The illicit money raised through so-called “jury scams” and other frauds (see sidebar) was often used to bribe prison guards. “This was a massive investigation,” Odom said. “We identified and indicted approximately 130 subjects.” He added, “The FBI could never have worked this case without the assistance of the Department of Corrections. They recognized they had a problem, and they wanted to fix it.”
Operation Ghost Guard began in May 2014, shortly after a kidnapping that was set in motion by a prisoner with a contraband phone. The prisoner, serving a life sentence in North Carolina, wanted revenge on the prosecutor who helped put him there.
Using that contraband phone, the prisoner enlisted the help of fellow gang members in Atlanta who were not incarcerated to kidnap the prosecutor’s father in North Carolina and drive him to Atlanta, where he was to be tortured and killed. The FBI’s Hostage Rescue Team was able to rescue the man before gang members killed him, “but the risk of life to this individual was very real,” Johnson said. “All because of a cell phone in a prison.”
That incident served as a catalyst for Operation Ghost Guard. It also prompted the FBI’s Public Corruption Unit in Washington, D.C., to launch the nationwide Prison Corruption Initiative.
“Because of one small act of corruption—a guard giving a cell phone to an inmate—many serious crimes can occur,” said Special Agent Joe Gonzalez, who heads the Bureau’s Public Corruption Unit at FBI Headquarters. “This is not just Georgia’s problem, it’s a national problem.”
Gonzalez said that since the Prison Corruption Initiative was launched in June 2014, the number of FBI public corruption cases in prisons nationwide has tripled. “Corrections officers might not be elected officials,” he added, “but they are public officials sworn to protect the community, and we are going to hold them to that standard.”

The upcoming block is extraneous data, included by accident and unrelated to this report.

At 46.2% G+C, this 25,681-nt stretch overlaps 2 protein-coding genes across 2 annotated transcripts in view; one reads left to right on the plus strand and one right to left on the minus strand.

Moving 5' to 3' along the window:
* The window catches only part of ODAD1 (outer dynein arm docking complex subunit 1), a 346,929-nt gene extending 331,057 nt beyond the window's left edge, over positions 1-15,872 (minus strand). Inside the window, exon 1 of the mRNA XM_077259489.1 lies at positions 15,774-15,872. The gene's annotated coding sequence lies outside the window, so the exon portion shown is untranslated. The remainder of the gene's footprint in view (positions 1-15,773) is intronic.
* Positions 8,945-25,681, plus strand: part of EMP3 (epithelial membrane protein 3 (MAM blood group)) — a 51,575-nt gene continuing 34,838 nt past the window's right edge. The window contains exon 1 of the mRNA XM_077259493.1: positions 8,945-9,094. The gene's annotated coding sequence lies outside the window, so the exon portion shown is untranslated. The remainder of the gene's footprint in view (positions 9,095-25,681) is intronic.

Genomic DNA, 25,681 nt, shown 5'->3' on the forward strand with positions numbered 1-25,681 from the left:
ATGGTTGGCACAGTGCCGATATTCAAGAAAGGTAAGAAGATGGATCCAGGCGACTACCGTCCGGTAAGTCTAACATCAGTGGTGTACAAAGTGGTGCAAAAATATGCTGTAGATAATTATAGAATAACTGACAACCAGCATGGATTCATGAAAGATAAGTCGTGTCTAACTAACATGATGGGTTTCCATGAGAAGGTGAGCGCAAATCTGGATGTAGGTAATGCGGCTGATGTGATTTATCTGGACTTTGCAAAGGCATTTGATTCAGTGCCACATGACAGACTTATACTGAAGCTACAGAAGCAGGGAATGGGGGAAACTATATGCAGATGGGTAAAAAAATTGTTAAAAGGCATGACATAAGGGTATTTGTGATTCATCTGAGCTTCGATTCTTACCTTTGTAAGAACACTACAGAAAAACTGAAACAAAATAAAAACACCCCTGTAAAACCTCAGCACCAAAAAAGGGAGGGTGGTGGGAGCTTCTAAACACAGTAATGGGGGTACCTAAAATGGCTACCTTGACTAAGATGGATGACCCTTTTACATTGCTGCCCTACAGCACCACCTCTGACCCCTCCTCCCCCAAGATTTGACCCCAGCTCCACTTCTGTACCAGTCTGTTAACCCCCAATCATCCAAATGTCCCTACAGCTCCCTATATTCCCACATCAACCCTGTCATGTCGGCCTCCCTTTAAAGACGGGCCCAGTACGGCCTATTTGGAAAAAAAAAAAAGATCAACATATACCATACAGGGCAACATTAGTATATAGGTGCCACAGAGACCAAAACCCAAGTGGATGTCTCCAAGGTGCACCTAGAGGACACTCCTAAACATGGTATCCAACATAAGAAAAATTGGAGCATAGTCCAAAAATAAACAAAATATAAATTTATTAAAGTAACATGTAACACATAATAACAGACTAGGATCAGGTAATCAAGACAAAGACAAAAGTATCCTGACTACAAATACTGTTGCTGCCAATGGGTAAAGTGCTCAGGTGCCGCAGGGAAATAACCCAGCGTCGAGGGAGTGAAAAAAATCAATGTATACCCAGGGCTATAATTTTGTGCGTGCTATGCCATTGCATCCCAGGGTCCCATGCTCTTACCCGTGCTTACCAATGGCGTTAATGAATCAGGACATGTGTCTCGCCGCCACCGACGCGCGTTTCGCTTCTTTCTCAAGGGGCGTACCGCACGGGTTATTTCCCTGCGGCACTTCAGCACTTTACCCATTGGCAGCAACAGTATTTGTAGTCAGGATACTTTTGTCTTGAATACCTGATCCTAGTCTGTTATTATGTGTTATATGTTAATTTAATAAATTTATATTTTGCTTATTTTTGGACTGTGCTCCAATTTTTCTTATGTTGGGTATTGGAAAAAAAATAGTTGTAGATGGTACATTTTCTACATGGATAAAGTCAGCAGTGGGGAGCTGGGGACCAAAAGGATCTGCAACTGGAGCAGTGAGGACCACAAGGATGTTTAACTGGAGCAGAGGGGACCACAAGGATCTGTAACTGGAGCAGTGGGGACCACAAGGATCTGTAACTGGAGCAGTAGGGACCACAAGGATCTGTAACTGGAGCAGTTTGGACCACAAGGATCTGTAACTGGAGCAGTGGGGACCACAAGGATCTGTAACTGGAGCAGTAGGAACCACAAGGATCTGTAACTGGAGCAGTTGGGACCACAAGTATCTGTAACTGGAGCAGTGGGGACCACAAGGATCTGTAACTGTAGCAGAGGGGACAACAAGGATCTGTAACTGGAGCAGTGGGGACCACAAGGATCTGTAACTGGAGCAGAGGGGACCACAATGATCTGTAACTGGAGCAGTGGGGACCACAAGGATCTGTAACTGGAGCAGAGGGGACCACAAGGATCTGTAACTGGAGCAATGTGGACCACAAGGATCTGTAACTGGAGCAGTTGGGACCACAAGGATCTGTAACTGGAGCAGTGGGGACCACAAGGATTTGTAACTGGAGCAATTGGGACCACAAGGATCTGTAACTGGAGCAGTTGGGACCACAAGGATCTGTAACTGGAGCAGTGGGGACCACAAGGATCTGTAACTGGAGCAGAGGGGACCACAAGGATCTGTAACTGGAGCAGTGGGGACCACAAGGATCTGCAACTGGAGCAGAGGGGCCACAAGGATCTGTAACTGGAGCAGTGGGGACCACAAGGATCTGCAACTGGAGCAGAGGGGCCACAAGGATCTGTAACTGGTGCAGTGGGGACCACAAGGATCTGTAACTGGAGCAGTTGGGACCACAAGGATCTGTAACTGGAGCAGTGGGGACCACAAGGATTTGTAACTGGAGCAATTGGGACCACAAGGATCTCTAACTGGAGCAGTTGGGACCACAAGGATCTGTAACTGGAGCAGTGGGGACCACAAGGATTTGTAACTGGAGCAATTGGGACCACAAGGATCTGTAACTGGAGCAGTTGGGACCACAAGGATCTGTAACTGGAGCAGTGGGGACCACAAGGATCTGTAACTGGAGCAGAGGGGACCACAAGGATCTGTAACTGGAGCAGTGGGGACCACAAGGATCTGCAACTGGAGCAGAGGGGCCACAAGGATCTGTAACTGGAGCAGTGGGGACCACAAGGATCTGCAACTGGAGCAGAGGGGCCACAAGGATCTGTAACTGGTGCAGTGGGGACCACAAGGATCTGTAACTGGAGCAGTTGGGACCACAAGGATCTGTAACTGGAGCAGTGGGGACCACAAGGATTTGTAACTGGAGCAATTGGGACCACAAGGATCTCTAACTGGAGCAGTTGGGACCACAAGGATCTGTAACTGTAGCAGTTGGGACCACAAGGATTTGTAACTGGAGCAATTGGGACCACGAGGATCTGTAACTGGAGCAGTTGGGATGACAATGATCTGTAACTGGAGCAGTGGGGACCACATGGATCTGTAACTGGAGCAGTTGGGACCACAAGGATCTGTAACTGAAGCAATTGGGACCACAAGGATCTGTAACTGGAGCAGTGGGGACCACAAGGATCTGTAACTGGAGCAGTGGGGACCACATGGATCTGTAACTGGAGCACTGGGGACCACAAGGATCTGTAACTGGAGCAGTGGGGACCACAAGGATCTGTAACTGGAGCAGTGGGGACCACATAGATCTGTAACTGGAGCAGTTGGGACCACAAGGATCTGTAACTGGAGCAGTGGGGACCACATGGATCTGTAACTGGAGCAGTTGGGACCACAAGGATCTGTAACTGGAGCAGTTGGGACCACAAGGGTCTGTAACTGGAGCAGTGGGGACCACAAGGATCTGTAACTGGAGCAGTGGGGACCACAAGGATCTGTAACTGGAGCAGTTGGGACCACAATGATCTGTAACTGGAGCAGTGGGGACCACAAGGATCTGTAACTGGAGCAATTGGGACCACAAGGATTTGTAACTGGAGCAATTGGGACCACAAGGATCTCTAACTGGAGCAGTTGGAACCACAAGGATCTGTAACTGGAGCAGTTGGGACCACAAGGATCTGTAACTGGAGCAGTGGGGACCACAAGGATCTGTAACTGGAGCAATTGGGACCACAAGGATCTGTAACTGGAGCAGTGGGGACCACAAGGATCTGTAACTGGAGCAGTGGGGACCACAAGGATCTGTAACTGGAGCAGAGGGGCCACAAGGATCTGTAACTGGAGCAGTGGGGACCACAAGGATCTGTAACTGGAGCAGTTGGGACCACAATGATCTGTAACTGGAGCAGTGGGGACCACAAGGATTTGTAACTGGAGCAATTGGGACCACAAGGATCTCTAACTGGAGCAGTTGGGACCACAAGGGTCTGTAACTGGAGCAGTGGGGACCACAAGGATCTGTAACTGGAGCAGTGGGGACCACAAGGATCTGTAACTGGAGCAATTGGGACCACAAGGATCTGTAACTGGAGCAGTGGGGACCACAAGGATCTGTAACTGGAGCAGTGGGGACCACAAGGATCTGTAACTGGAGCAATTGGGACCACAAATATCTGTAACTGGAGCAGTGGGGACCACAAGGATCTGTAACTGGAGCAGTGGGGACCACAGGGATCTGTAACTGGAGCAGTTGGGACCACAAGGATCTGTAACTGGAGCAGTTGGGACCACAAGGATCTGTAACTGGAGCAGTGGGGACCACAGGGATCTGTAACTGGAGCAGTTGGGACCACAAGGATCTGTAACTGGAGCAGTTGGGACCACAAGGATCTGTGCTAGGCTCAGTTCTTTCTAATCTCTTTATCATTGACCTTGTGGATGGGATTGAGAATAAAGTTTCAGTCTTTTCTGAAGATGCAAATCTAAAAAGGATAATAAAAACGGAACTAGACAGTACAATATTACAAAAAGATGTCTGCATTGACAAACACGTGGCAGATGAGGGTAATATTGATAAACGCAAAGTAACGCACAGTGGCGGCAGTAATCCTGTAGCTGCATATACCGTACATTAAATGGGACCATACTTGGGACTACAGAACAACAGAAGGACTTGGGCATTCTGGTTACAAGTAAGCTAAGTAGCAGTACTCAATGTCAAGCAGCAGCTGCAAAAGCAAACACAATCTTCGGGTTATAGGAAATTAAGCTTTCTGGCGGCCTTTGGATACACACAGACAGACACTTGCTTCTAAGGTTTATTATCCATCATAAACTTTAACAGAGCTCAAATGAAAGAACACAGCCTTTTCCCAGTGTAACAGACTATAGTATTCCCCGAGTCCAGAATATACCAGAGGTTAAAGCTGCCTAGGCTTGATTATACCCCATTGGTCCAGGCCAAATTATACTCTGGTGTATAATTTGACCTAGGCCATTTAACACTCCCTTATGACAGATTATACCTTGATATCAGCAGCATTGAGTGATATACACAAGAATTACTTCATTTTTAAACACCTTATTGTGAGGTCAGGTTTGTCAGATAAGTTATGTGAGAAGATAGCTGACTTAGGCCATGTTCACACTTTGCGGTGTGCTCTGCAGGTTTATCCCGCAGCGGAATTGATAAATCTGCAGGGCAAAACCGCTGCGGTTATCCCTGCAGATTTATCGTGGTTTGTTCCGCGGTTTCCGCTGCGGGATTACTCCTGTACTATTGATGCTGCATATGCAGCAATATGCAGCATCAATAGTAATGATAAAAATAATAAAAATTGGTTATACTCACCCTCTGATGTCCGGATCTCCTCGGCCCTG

Phone Scams from Prison
Georgia inmates with contraband phones and their accomplices outside of prison raised tens of thousands of dollars using various fraud schemes. Here’s how the “jury scam” worked:
- Prisoners with smartphones provided by corrupt guards accessed the Internet to identify and target potential victims from all over the country.
- Inmates called potential victims, impersonated law enforcement officials, and claimed the individuals had failed to appear for jury duty. The victims were told they had the choice of either being arrested on warrants or paying fines to have the warrants dismissed.
- To make the calls seem real, inmates created voicemail greetings on their contraband phones that identified themselves as members of legitimate law enforcement agencies. “They sounded like deputies from a sheriff’s office,” one FBI agent said. “They were very sophisticated and believable.”
- Many victims agreed to pay fines. They were instructed to purchase pre-paid cash cards and provide the account number to the inmate, or wire money directly into a pre-paid debit card account held by the inmate.
- When inmates received pre-paid cash card account numbers, they used their contraband phones to contact accomplices outside of prison who then transferred the money to a different pre-paid card, which could then be turned into cash.
- That effectively laundered the money, which could then be transferred back to the inmate.